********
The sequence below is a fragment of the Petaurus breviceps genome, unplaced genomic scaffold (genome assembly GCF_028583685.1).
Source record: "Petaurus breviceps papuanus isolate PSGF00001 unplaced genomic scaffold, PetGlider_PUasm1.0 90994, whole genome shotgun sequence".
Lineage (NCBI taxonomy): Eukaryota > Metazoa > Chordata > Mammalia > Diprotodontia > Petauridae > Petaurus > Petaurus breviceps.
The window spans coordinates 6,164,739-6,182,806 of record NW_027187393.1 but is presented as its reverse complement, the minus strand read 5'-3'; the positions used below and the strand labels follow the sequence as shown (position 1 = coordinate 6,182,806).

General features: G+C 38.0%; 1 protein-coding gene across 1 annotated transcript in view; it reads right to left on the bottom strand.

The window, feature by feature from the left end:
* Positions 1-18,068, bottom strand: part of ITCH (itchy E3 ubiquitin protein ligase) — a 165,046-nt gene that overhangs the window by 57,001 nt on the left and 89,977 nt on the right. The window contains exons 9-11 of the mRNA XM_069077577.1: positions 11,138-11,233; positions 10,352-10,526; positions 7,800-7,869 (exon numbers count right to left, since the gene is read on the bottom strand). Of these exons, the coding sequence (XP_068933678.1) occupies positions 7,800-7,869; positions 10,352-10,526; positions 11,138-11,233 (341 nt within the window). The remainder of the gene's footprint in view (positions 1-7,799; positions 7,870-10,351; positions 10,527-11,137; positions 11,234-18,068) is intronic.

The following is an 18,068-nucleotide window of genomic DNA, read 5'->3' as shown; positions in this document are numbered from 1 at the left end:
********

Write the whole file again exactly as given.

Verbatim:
The sequence below is a fragment of the Petaurus breviceps genome, unplaced genomic scaffold (genome assembly GCF_028583685.1).
Source record: "Petaurus breviceps papuanus isolate PSGF00001 unplaced genomic scaffold, PetGlider_PUasm1.0 90994, whole genome shotgun sequence".
Lineage (NCBI taxonomy): Eukaryota > Metazoa > Chordata > Mammalia > Diprotodontia > Petauridae > Petaurus > Petaurus breviceps.
The window spans coordinates 6,164,739-6,182,806 of record NW_027187393.1 but is presented as its reverse complement, the minus strand read 5'-3'; the positions used below and the strand labels follow the sequence as shown (position 1 = coordinate 6,182,806).

General features: G+C 38.0%; 1 protein-coding gene across 1 annotated transcript in view; it reads right to left on the bottom strand.

The window, feature by feature from the left end:
* Positions 1-18,068, bottom strand: part of ITCH (itchy E3 ubiquitin protein ligase) — a 165,046-nt gene that overhangs the window by 57,001 nt on the left and 89,977 nt on the right. The window contains exons 9-11 of the mRNA XM_069077577.1: positions 11,138-11,233; positions 10,352-10,526; positions 7,800-7,869 (exon numbers count right to left, since the gene is read on the bottom strand). Of these exons, the coding sequence (XP_068933678.1) occupies positions 7,800-7,869; positions 10,352-10,526; positions 11,138-11,233 (341 nt within the window). The remainder of the gene's footprint in view (positions 1-7,799; positions 7,870-10,351; positions 10,527-11,137; positions 11,234-18,068) is intronic.

The following is an 18,068-nucleotide window of genomic DNA, read 5'->3' as shown; positions in this document are numbered from 1 at the left end: